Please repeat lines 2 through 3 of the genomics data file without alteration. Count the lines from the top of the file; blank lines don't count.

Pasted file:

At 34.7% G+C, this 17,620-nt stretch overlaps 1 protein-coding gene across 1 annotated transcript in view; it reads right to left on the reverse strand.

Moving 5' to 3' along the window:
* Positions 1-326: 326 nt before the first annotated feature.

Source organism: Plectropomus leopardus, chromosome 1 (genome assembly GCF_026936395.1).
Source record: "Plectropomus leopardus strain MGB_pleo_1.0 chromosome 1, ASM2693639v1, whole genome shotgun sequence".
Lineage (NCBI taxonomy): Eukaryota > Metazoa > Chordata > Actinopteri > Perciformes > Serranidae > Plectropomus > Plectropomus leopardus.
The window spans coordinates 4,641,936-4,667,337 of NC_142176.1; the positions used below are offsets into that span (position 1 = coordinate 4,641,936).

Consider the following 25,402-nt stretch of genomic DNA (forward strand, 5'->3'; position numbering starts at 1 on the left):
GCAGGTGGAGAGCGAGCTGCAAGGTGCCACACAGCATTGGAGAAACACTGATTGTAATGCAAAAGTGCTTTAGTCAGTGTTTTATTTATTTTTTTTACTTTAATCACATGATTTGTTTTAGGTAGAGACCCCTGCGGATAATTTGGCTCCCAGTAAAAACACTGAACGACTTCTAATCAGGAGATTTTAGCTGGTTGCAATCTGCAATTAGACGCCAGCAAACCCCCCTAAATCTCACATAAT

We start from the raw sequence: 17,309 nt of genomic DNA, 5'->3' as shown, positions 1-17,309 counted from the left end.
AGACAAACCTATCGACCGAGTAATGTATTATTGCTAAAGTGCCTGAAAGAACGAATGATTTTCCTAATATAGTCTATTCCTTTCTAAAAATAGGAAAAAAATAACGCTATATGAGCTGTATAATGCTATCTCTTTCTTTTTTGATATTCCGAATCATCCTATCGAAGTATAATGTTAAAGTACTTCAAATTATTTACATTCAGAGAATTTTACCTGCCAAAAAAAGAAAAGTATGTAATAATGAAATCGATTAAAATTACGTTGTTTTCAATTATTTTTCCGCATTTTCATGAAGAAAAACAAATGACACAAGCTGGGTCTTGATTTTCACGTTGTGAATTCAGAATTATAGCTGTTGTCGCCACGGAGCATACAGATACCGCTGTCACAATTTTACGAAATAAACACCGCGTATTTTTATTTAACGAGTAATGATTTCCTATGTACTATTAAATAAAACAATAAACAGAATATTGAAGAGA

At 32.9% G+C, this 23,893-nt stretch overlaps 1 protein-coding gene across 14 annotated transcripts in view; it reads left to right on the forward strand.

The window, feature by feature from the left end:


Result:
Moving 5' to 3' along the window:
* Positions 1-326: 326 nt before the first annotated feature.